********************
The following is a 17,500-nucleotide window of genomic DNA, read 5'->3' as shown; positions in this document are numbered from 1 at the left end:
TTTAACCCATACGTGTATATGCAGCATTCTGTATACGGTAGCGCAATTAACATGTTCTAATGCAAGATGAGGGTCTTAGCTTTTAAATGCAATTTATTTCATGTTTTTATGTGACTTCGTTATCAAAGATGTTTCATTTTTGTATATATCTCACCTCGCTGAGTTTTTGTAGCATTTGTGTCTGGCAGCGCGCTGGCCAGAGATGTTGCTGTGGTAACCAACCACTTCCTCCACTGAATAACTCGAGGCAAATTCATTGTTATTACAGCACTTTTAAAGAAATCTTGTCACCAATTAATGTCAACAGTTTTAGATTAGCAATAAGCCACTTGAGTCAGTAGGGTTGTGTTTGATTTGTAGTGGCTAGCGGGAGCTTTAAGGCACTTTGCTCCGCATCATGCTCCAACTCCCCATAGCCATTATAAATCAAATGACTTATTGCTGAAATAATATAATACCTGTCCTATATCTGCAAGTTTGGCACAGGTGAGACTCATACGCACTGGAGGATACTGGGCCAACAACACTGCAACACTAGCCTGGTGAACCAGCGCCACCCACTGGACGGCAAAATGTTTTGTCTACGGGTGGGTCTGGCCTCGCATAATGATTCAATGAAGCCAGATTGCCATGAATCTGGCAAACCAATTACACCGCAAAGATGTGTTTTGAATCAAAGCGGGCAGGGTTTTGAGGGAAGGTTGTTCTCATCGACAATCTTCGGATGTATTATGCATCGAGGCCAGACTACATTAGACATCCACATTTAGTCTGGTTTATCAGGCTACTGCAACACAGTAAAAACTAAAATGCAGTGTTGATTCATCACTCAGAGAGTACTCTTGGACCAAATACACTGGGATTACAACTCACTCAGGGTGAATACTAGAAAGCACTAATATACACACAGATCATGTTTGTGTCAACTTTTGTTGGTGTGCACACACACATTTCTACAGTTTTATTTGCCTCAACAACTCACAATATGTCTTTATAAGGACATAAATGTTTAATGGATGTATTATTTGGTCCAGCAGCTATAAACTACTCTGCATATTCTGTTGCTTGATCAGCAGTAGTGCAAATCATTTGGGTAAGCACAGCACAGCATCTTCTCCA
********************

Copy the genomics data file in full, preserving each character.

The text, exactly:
The following is a 17,500-nucleotide window of genomic DNA, read 5'->3' as shown; positions in this document are numbered from 1 at the left end:
TTTAACCCATACGTGTATATGCAGCATTCTGTATACGGTAGCGCAATTAACATGTTCTAATGCAAGATGAGGGTCTTAGCTTTTAAATGCAATTTATTTCATGTTTTTATGTGACTTCGTTATCAAAGATGTTTCATTTTTGTATATATCTCACCTCGCTGAGTTTTTGTAGCATTTGTGTCTGGCAGCGCGCTGGCCAGAGATGTTGCTGTGGTAACCAACCACTTCCTCCACTGAATAACTCGAGGCAAATTCATTGTTATTACAGCACTTTTAAAGAAATCTTGTCACCAATTAATGTCAACAGTTTTAGATTAGCAATAAGCCACTTGAGTCAGTAGGGTTGTGTTTGATTTGTAGTGGCTAGCGGGAGCTTTAAGGCACTTTGCTCCGCATCATGCTCCAACTCCCCATAGCCATTATAAATCAAATGACTTATTGCTGAAATAATATAATACCTGTCCTATATCTGCAAGTTTGGCACAGGTGAGACTCATACGCACTGGAGGATACTGGGCCAACAACACTGCAACACTAGCCTGGTGAACCAGCGCCACCCACTGGACGGCAAAATGTTTTGTCTACGGGTGGGTCTGGCCTCGCATAATGATTCAATGAAGCCAGATTGCCATGAATCTGGCAAACCAATTACACCGCAAAGATGTGTTTTGAATCAAAGCGGGCAGGGTTTTGAGGGAAGGTTGTTCTCATCGACAATCTTCGGATGTATTATGCATCGAGGCCAGACTACATTAGACATCCACATTTAGTCTGGTTTATCAGGCTACTGCAACACAGTAAAAACTAAAATGCAGTGTTGATTCATCACTCAGAGAGTACTCTTGGACCAAATACACTGGGATTACAACTCACTCAGGGTGAATACTAGAAAGCACTAATATACACACAGATCATGTTTGTGTCAACTTTTGTTGGTGTGCACACACACATTTCTACAGTTTTATTTGCCTCAACAACTCACAATATGTCTTTATAAGGACATAAATGTTTAATGGATGTATTATTTGGTCCAGCAGCTATAAACTACTCTGCATATTCTGTTGCTTGATCAGCAGTAGTGCAAATCATTTGGGTAAGCACAGCACAGCATCTTCTCCA